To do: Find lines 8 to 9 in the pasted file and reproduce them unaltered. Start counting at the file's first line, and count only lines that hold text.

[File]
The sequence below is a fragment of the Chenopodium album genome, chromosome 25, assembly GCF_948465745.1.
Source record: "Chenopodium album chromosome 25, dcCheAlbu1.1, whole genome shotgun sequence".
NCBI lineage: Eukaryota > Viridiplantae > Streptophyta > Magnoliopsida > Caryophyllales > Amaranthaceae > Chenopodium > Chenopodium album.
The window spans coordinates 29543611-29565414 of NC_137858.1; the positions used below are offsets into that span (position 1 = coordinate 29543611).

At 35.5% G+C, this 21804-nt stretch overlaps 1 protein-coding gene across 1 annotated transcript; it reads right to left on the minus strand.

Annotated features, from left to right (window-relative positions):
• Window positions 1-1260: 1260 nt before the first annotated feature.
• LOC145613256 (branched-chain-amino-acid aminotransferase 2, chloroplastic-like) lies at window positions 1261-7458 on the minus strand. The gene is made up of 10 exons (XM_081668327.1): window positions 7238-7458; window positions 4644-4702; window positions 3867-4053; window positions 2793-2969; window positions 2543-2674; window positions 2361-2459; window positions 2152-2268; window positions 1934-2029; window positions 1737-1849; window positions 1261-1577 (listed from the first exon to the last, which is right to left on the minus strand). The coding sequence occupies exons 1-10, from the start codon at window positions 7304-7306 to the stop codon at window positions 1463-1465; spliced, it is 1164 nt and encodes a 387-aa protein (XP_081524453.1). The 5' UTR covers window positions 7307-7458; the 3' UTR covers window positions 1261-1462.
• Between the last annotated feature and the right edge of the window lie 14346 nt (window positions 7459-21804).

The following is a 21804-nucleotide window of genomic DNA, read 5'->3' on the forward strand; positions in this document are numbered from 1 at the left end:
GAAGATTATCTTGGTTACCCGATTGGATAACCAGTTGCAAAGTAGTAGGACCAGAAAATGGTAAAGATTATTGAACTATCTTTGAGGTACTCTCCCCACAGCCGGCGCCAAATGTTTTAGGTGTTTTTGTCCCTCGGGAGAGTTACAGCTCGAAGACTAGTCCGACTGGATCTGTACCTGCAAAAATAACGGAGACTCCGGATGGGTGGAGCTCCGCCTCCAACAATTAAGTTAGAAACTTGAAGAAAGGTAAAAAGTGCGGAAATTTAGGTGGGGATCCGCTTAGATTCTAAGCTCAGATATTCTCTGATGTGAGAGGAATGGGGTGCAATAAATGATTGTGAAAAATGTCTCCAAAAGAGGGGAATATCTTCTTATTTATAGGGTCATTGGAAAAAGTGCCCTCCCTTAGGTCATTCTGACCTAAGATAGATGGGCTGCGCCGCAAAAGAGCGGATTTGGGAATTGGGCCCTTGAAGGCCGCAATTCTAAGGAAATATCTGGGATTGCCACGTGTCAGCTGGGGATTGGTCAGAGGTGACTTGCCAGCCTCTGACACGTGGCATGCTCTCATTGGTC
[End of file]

• LOC145613256 (branched-chain-amino-acid aminotransferase 2, chloroplastic-like) lies at window positions 1261-7458 on the minus strand. The gene is made up of 10 exons (XM_081668327.1): window positions 7238-7458; window positions 4644-4702; window positions 3867-4053; window positions 2793-2969; window positions 2543-2674; window positions 2361-2459; window positions 2152-2268; window positions 1934-2029; window positions 1737-1849; window positions 1261-1577 (listed from the first exon to the last, which is right to left on the minus strand). The coding sequence occupies exons 1-10, from the start codon at window positions 7304-7306 to the stop codon at window positions 1463-1465; spliced, it is 1164 nt and encodes a 387-aa protein (XP_081524453.1). The 5' UTR covers window positions 7307-7458; the 3' UTR covers window positions 1261-1462.
• Between the last annotated feature and the right edge of the window lie 14346 nt (window positions 7459-21804).